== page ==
Even as claims of artificial intelligence taking over the jobs meant for physicians are frequently made, many organizations seek to understand how machine learning will benefit them prior to investing in the same. At Partners Connected Health, the Algorithm Science team has been working hard to identify potential pitfalls and develop the best measures to implement and evaluate machine learning solutions.
At Partners Connected Health/Harvard Medical School, Sujay Kakarmath, MD, who is a post-doctoral research fellow, advises the IT staff and CIOs of healthcare organizations on working with algorithms. For any given task, the technical performance of the algorithm is merely one of its intended uses. Evaluating the true cost of implementing an algorithm should account for the human resources and technical infrastructure, cost of acting on false positives or not acting on false negatives, and eventual decay in algorithm performance in diseases where medical science progresses rapidly.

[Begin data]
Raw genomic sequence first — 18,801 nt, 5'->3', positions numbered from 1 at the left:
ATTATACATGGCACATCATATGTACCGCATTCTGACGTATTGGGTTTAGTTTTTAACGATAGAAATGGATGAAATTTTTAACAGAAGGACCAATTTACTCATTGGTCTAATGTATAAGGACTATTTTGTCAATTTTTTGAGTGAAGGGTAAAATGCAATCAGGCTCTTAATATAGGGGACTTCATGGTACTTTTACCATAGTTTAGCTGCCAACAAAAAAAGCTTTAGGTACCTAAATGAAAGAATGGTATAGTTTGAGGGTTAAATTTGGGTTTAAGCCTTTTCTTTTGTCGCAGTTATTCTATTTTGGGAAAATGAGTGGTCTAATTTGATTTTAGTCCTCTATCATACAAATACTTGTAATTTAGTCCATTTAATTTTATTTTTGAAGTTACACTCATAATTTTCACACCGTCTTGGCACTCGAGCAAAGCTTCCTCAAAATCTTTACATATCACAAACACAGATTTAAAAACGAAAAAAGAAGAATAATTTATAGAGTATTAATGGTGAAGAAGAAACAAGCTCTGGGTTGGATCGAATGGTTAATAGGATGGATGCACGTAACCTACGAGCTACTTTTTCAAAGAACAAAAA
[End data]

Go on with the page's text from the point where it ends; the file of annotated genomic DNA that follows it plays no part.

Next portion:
At Partners Connected, Kakarmath and his colleagues focus on the problem that an algorithm seeks to solve. An interdisciplinary team comprising data scientists, human-centric design experts, software engineers, and physicians consults with the intended end-users of the algorithm to figure out their requirements from the solution. This simultaneously helps in understanding how an algorithmic solution can best fit into their workflow. After this, tests are conducted to evaluate the strength of the algorithm’s performance when data conditions are varied. This test is expected to reveal any overlooked weak spots in the performance of the algorithm that might fail it during challenging situations if it is implemented in electronic health record systems.
The resulting information is analyzed by looking into the efficiency and cost outcomes of the algorithm. Eventually, when organizations invest in new algorithms, they know exactly which metrics they seek an improvement upon, and can choose solutions that provide the required benefits.